Pollution - Noise
Noise can affect different people in different ways. What is acceptable to one person may be offensive to another.
There is no specific offensive noise level specified in legislation.Whether a particular noise is offensive is a subjective assessment by an authorised officer of Council based on the following factors:
- Its level, nature, character or quality, or the time at which it is made, or any other circumstances
- Whether it is harmful to (or is likely to be harmful to) a person who is outside the premises from which it is emitted
- Whether it interferes unreasonably with (or is likely to interfere unreasonably with) the comfort or repose of a person who is outside the premises from which it is emitted.
The Department of Environment and Climate Change's Noise Guide for Local Government recognises that any noise from a noise source that exceeds 5 decibels [dB(A)] above the background level may be offensive. The background will vary depending on the time of day and night and the location of the property. Some water front properties can get noise levels in the evening below the minimum background used in noise assessment of 30 dB(A).
When noise annoys
If noise from a particular source is a problem for you, there are several things you can do.
- First try to solve the problem amicably by talking to whoever is causing the noise. Often people do not realise they are being noisy and are happy to work with you to solve the problem. It will also help in maintaining good relations with your neighbour rather than involving council.
- If the noise continues, you can contact a Community Justice Centre to try and arrange mediation with your neighbour. These are government funded but independent centres that specialise in settling differences between neighbours without entering into complicated legal processes.
- For Information on your nearest Community Justice Centre, visit http://www.cjc.nsw.gov.au/.
- If your neighbour will not attend mediation, or the noise continues, you can contact Council on 9716 1800 to provide the details of your problem. Council's Environmental Health Officers will investigate any noise related issues and assess the noise against the existing background noise level. If the noise is considered offensive, the officer will take appropriate action to have the noise reduced to an acceptable level. (Note: Barking dogs are investigated by council's Community Enforcement Officers.)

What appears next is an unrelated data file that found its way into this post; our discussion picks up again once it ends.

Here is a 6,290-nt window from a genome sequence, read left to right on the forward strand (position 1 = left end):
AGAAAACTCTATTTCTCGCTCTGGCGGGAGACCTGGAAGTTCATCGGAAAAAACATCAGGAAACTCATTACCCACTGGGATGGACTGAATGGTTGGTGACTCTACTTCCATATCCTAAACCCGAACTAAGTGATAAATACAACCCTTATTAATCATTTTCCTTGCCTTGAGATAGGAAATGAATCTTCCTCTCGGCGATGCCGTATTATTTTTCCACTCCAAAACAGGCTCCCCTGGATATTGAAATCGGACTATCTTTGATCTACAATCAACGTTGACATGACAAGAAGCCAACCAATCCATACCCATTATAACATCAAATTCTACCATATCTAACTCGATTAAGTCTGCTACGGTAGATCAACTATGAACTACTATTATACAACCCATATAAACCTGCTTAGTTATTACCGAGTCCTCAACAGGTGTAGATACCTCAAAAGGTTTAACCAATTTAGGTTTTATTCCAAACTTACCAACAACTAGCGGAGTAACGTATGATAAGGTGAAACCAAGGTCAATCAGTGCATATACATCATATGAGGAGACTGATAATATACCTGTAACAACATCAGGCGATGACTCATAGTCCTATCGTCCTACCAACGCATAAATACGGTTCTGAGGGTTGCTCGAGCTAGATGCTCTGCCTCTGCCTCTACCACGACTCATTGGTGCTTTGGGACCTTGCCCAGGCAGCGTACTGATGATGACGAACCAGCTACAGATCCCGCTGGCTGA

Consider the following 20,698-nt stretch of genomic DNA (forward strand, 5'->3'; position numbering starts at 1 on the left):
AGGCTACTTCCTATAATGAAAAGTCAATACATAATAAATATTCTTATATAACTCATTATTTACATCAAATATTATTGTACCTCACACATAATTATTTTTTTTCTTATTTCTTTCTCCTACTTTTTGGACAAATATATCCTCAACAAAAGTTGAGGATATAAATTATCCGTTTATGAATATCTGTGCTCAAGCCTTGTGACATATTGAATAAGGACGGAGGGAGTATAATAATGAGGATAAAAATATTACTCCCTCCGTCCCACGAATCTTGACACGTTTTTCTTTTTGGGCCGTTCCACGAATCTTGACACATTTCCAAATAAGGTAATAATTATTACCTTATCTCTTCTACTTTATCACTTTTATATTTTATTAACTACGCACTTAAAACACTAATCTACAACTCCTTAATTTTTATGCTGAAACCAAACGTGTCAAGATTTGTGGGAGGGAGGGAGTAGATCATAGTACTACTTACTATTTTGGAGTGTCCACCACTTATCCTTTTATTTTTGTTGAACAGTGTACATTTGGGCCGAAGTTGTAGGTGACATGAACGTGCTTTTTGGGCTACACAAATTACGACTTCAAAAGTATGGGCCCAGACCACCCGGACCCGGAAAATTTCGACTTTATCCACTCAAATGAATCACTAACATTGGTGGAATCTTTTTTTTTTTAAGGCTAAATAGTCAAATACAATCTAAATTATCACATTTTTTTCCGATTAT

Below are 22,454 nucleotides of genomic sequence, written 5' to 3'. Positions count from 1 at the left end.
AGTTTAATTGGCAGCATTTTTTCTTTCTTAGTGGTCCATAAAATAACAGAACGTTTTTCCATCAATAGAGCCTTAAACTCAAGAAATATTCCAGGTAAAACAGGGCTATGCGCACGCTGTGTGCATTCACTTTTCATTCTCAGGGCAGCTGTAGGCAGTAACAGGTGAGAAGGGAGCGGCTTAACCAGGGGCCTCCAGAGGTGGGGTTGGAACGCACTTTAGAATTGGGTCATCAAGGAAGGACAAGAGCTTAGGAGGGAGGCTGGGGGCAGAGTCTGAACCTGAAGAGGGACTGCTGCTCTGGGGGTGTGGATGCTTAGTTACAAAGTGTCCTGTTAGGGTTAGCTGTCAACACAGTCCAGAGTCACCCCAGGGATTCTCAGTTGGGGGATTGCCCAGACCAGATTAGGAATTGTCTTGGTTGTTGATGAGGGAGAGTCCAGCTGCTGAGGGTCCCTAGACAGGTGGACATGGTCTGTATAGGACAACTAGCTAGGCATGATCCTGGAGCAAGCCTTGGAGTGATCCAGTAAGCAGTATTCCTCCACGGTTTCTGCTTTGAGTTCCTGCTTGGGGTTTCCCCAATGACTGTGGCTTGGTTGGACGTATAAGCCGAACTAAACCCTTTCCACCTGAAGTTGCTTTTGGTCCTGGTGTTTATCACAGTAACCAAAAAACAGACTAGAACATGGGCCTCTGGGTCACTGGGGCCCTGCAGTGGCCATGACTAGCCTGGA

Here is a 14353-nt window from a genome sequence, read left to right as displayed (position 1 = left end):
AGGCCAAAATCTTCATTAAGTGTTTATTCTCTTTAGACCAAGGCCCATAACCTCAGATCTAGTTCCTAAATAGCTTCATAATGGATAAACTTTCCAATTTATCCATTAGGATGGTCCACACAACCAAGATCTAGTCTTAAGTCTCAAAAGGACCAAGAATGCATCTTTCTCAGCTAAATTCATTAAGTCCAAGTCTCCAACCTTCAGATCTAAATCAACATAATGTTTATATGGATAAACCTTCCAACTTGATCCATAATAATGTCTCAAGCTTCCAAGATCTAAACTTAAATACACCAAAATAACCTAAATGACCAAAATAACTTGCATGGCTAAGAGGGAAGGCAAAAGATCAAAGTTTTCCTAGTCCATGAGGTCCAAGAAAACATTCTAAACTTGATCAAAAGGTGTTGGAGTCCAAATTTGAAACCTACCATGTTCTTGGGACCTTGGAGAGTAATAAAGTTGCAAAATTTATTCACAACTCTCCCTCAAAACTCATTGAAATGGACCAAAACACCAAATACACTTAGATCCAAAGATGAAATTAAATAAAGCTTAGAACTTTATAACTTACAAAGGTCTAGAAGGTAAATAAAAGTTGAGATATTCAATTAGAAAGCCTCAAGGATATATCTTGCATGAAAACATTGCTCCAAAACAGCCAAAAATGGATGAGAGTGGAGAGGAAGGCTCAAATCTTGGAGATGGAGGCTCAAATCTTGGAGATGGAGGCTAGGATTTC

- Not withstanding any council action, you can seek a noise abatement order through the chamber magistrate in your local court. If the court is satisfied that the neighbour is causing an offensive noise or that the noise is likely to recur, it may order them to stop the noise or prevent a recurrence.
Restricted hours of operation
In residential areas there are restrictions on the use of certain articles that apply where noise from these articles is audible within a habitable room of another residence during the restricted times, with or without windows or doors open. The restricted times are:
- Power tools and swimming/spa pool pumps:
- Before 8am or after 8pm on any Sunday or public holiday, or
- Before 7am or after 8pm on any other day.
- Musical instruments and electrically-amplified sound equipment:
- Before 8am and after midnight on any Friday, Saturday or day immediately before a public holiday, or
- Before 8am and after 10pmon any other day.
- Air conditioners and heat pump water heaters:
- Before 8am or after 10pm on any Saturday, Sunday or public holiday, or
- Before 7am or after 10pm on any other day.
Installing an air conditioner or heat pump water heater
Before purchasing an air conditioner or a heat pump water heater, protect your investment and buy one that will not cause a nuisance to your neighbours. Just because you have been told that it complies with the Protection of the Environment Operations Act requirements does not mean that it will suit every location all the time.
Locating the unit close to a common boundary adjacent to your neighbours dwelling is likely to cause a noise problem to your neighbour that may result in council becoming involved, and you having to either sound attenuate or relocate the unit, both of which can be expensive.
Council approval is required to install an air conditioning unit unless it meets the Exempt and/or Complying Development criteria specified in council's Local Environmental Plan.